‘I don’t believe there’s a case, period’: Murder case moves to Superior Court
An ankle monitor, a blurted statement, and a serendipitous police encounter with a federal prison inmate.
Those were among the factors that led to Curtis WIlliams being charged with murder in the 2017 slaying of Steve “Stevie” Phillips Jr., found shot through the back of the head on a cut-through trail between Winston Road and Benning Drive.
Judge Julius Hunter decided Tuesday there was enough evidence to move the case from Recorder’s Court to Superior Court.
Phillips’ killing, the latest murder case against Williams, shows how Columbus homicides often are linked.
Already charged in the Aug. 10, 2018, fatal shooting of 44-year-old Stanford Jones, Williams on Wednesday was back in Columbus Recorder’s Court to face charges of killing Phillips, who was the key witness in the murder case against Kevin “Babe” Henderson, a gangster convicted in the Nov. 12, 2014, execution-style killing of Chad Herring.
Phillips had no identification on him when his body was found about 9 a.m. on Nov. 16, 2017, so investigators used a fingerprint scanner to identify him through a police database, as he had an arrest record, Detective Robert Nicholas testified.
Phillips was wearing an ankle monitor, so detectives could track his movements. Retracing Phillips’ last path alive revealed Williams was the last person known to have been with the victim, Nicholas said.
But for 14 months, authorities could not hunt down Williams, who was wanted on multiple warrants, the detective said. Police captured Williams in February.
The police questioning
When Williams was detained in February, he was questioned at the Columbus Police Department and admitted having been with Phillips the day before the body was found, Nicholas said, testifying Williams told him the pair traveled to LaGrange and then back to Columbus, where they visited two women at the Motel 6 on Victory Drive. They were recorded on the motel’s surveillance video, he said.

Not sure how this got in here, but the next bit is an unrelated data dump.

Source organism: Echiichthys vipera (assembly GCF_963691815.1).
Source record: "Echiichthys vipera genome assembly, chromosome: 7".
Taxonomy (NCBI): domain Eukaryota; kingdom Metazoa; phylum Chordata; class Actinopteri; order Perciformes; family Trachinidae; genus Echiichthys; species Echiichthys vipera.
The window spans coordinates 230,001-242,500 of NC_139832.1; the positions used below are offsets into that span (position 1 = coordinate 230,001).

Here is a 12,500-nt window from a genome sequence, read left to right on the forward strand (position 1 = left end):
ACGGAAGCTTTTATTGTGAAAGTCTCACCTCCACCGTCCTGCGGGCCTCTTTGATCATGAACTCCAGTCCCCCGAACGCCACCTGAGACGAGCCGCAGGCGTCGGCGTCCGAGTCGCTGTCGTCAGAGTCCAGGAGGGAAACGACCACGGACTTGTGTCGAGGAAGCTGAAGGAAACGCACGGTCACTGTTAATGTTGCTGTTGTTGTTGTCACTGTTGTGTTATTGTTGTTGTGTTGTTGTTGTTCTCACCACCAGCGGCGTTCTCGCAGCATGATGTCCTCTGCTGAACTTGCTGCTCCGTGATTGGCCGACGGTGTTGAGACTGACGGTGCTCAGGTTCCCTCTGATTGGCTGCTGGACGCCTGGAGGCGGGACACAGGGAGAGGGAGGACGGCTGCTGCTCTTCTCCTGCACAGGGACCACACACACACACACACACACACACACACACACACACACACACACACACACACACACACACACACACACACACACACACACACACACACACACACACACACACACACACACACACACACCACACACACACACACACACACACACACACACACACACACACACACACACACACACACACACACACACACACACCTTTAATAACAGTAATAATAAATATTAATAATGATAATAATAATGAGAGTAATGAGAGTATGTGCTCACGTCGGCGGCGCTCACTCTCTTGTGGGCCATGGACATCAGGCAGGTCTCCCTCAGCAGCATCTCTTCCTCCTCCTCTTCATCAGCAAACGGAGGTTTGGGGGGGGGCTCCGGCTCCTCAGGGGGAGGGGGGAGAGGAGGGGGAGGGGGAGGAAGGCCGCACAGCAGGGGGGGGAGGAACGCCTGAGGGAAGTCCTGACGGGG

But from there, Williams went off on a tangent: He said they left the motel to visit a woman on North Lumpkin Road, but she was not home, and then they went to Alpine Drive, and parted company after that, Nicholas said.
Phillips’ ankle monitor showed he never went to North Lumpkin Road or to Alpine Drive. He went from the motel straight to Winston Road, where he continued to move around in that neighborhood between 2:30 and 3:45 a.m., when the movement stopped, the detective said.
Confronted with this discrepancy, Williams made a “spontaneous utterance” that he had been on the run for 14 months because of “this little Stevie thing,” and knew one day he would have to face homicide investigators and go to prison, Nicholas testified.
Added to this evidence was an account from a federal prisoner Nicholas did not identify. He said police were talking to the inmate about an unrelated murder case, and had prepared a photo lineup that included Williams’ picture as “filler,” because he resembled the suspect investigators were after.
The prisoner saw Williams’ photo, and using Williams’ street name said, “That’s Baby C. He killed Stevie Phillips.”
The informant told police Williams admitted killing Phillips during a conversation at a “party house,” a private residence used as an unlicensed nightclub.
Case moved to Superior Court
Under defense attorney Mark Shelnutt’s questioning, Nicholas said Williams admitted having known Phillips a long time, and having known Phillips had a “hit on his head,” meaning a bounty for his death, because of his testimony in murder cases.
Shelnutt asked Judge Julius Hunter to dismiss Williams’ murder charge, arguing Nicholas had not presented sufficient evidence to establish probable cause to send the case on to Muscogee Superior Court.
Prosecutor Matt Brown countered that the ankle monitor data, blurted statement and corroboration from the federal prisoner were enough evidence to continue the case.
“Credibility obviously is going to be an issue,” Hunter said of the prisoner’s information, but that is a matter Shelnutt can address in Superior Court. Hunter found probable cause to have Williams held without bond for until he faces a Superior Court judge.
Williams already was being held in jail on unrelated allegations when police served warrants charging him with murder in the deaths of Jones and Phillips.